We drove to the Bedouin village where we were having lunch at a local family's house (the family of the Bedouin guide). We were served a delicious lunch of soup, arabic bread, rice & vermicelli, salad, roasted vegetables, and roasted chicken, along with tea. As we were eating we noticed quite a few women carrying bags coming into the house. They were all bringing their crafts to show us. The Bedouin women used to have a cooperative where they sold their goods, but because
Depicting a Bedouin coffee urn
Symbolizing Bedouin hospitality
of the lack of tourism it has closed. Now the women just bring out their crafts if tourists are in the area. I was really wishing we had the group with us from our trip, as I know the women in our group would have made lots of purchases. We felt bad since the Bedouin women had so many lovely items and there were just the two of us. However, we did buy two embroidered purses and a several beaded wallets.
After lunch we drove about 1 hr to where we joined our camels and the two Bedouin boys, Mohammed and Abdullah, who were our camel guides. We had a fantastic camel ride through the Sinai desert to the plateau of Nawamis, which are Bronze Era tombs, built around 4500 BCE. As we rode we we were joined by two young boys, and by the time we got to the Nawamis, a small group had formed of Bedouin boys and girls. Sure enough, they had bags of their mother's crafts to sell! We had no small bills at that point but Susan got a bracelet with her remaining change. It was funny to see her surrounded by the little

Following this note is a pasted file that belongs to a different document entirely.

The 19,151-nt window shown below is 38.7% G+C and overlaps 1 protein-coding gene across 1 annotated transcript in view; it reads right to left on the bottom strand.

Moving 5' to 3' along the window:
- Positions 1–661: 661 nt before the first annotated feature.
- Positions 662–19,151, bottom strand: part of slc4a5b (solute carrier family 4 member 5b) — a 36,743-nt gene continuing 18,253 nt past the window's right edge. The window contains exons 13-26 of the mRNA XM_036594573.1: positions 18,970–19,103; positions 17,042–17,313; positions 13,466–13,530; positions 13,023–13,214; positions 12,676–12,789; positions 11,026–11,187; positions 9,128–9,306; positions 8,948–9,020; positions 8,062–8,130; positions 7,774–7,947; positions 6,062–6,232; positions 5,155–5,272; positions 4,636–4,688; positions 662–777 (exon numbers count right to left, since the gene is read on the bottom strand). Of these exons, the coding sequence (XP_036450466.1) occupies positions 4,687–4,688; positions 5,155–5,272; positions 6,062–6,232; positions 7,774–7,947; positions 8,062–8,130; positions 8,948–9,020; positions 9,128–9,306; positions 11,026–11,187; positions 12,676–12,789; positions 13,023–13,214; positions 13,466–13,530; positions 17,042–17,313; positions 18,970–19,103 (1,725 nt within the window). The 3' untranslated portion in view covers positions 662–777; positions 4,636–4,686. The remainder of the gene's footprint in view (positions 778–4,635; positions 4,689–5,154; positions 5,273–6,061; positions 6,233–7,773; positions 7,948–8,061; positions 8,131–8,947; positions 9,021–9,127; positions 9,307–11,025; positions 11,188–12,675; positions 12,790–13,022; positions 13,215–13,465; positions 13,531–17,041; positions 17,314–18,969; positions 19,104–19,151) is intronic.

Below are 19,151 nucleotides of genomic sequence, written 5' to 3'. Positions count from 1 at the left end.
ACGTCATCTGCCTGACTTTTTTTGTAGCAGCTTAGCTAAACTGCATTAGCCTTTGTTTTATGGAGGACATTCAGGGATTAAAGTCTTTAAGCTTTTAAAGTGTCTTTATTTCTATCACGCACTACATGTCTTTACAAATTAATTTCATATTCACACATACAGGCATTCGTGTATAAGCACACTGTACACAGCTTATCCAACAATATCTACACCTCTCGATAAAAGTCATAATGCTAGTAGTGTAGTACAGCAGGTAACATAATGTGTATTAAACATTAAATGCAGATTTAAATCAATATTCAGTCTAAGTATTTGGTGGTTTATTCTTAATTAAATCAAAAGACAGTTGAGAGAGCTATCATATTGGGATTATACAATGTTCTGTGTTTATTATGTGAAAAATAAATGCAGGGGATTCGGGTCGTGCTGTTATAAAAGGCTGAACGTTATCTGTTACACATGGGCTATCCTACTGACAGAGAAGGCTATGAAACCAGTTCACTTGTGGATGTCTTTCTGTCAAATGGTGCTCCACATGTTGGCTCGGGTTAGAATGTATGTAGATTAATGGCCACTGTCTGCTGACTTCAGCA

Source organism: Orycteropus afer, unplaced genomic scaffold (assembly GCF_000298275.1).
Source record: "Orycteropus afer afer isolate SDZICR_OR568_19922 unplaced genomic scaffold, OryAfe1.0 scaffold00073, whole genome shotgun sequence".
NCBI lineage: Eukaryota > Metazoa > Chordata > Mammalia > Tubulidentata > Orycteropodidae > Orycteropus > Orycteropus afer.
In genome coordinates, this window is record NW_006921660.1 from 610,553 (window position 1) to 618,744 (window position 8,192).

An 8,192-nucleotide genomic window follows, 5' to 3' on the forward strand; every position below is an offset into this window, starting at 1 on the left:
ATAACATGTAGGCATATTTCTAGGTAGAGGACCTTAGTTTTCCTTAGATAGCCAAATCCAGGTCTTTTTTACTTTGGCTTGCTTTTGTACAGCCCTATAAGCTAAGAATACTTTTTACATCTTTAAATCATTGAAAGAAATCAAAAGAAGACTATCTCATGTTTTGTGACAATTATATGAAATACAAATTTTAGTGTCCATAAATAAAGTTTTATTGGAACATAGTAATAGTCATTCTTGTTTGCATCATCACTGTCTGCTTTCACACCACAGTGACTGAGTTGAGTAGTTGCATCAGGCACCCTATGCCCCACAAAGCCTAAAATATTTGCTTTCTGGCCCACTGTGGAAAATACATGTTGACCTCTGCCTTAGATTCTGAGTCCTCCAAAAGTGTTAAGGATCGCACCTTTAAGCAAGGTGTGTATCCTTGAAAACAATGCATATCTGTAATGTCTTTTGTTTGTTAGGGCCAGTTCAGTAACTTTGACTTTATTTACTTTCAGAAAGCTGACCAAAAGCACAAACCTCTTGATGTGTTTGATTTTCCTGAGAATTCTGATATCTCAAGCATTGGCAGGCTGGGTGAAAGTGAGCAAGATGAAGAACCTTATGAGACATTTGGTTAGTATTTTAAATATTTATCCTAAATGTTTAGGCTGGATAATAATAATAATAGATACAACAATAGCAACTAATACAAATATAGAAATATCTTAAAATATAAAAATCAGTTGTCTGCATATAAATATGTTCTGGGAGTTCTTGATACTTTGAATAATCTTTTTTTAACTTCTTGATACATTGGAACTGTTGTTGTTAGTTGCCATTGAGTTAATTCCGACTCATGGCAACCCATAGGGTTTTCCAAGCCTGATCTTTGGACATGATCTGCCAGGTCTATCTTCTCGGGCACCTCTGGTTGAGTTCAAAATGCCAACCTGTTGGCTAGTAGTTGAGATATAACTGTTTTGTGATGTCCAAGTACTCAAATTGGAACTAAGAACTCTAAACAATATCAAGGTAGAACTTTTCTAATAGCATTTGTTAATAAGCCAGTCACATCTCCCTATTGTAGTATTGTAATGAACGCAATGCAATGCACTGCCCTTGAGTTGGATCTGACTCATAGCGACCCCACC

It is spelled both with a C and a K.
kids (it's her fault for speaking Arabic!)
We got off our camels and had a look around the tombs, then got back on our camels to continue on our way. I was getting pretty good at balancing as the camel got up and down by now. After awhile riding though the desert we arrived at another Bedouin village, this one just made up of one family (husband, wife, 4 children and 40 grandchildren). We stopped for tea and, what do you know, suddenly the place was full of women and children setting out crafts! Oh no, we had no small bills left and had bought all we wanted to at the previous Bedouin village. I borrowed 10 pounds from Ebad to buy a small bracelet and after a couple cups of tea we were back on our camels for the ride to where the car was parked, under the shade of a tree in the desert.
This camel ride was quite different from the one in Wadi Rum, because we were up and down several times, and the terrain was much more hilly. Plus we must have been on the camels for about 2 hours. I enjoyed it
a lot but I don't think I'd like to ride a camel all day!
We got back to the hotel about 5:30, and the owner said the large room next to ours was now vacant and we could move into it if we wanted. It turns out this was the room we were supposed to get, but the person who was supposed to have it for 1 night only kept extending it and ended up staying 4 nights. Kind of funny since the hotel is practically empty. Anyway, we moved to the larger room and enjoyed a beer on our large balcony. We didn't feel like going out for dinner so after awhile we got an Egyptian pizza from the pizza place across the street. They had Italian and Egyptian pizza, so of course we choose the Egyptian pizza. It was kind of layered, and really good. We washed it down with another beer.
Tomorrow is the first day since our trip started that we don't have to set the alarm to be ready for a specific time. I'm looking forward to sleeping in! We'll decide what we want to do tomorrow. We may go snorkelling again or
just hang out here by the pool.
Tot: 1.229s; Tpl: 0.035s; cc: 17; qc: 45; dbt: 0.0121s; 1; m:saturn w:www (18.104.22.168); sld: 1;
; mem: 1.5mb